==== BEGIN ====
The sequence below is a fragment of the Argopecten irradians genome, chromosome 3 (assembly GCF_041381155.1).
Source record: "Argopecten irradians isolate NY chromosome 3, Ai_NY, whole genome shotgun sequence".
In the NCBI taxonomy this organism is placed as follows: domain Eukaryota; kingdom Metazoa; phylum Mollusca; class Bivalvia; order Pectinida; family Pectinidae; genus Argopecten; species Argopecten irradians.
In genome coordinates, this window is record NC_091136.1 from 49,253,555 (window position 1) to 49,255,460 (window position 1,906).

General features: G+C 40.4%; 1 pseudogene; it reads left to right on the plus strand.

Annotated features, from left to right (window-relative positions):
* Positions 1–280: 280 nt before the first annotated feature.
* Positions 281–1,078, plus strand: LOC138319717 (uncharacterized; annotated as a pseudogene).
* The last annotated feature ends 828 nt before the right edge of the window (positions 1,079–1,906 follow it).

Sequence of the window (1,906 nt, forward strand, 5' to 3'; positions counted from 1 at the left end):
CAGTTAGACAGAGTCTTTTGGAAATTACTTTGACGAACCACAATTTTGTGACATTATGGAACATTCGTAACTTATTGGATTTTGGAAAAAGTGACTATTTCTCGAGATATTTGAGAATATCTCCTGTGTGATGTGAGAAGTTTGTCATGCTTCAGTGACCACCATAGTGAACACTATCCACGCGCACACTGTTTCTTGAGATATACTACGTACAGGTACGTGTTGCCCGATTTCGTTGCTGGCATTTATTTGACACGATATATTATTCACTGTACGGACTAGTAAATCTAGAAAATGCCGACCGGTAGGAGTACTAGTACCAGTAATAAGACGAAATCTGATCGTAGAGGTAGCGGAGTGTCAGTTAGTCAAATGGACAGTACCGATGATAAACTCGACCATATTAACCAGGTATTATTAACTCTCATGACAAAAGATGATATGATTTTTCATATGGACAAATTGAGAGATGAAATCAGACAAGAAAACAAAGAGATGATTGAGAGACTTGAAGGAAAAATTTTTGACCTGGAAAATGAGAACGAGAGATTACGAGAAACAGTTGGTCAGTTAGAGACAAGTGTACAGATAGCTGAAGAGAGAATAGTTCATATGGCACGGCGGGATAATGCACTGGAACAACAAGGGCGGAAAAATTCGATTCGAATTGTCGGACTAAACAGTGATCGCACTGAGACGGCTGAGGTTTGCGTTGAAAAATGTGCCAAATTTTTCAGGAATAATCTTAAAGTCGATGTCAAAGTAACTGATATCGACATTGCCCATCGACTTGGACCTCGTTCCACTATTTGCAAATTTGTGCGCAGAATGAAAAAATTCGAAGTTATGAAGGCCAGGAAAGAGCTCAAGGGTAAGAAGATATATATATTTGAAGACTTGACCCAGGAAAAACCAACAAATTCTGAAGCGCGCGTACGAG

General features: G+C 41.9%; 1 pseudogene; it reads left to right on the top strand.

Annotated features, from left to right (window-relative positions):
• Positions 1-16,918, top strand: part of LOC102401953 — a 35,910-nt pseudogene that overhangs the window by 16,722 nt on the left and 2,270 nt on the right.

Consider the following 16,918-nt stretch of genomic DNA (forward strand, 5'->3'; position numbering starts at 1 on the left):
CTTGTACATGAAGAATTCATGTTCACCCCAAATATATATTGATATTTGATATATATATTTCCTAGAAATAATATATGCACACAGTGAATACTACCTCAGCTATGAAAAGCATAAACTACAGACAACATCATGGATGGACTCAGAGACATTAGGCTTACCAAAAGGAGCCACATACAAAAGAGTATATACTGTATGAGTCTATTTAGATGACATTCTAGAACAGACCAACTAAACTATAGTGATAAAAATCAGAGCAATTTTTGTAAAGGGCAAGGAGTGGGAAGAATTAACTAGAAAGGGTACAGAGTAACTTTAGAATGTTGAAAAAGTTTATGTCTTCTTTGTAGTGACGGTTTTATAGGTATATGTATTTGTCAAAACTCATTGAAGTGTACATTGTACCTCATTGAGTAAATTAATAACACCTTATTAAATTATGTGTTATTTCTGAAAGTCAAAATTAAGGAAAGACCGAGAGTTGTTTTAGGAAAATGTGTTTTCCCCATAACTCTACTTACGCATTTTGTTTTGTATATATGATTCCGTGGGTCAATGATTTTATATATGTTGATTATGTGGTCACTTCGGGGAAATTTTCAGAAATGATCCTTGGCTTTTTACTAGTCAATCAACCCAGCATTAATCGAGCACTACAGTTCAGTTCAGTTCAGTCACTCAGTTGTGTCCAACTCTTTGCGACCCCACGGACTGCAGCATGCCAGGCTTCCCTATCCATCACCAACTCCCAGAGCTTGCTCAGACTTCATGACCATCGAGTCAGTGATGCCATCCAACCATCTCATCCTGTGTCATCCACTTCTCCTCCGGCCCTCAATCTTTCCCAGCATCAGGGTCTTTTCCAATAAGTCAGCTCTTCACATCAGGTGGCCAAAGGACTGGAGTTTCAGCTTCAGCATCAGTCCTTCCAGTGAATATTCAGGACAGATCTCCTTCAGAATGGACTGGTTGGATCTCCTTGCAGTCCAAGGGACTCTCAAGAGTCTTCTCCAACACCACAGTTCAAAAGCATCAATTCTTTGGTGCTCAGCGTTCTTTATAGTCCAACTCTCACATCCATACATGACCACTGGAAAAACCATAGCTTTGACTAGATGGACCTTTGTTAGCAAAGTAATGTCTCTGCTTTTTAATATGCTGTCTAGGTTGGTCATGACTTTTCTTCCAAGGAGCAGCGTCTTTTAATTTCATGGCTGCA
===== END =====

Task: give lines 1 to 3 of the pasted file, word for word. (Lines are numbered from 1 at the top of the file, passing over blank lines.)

The sequence below is a fragment of the Argopecten irradians genome, chromosome 3 (assembly GCF_041381155.1).
Source record: "Argopecten irradians isolate NY chromosome 3, Ai_NY, whole genome shotgun sequence".
In the NCBI taxonomy this organism is placed as follows: domain Eukaryota; kingdom Metazoa; phylum Mollusca; class Bivalvia; order Pectinida; family Pectinidae; genus Argopecten; species Argopecten irradians.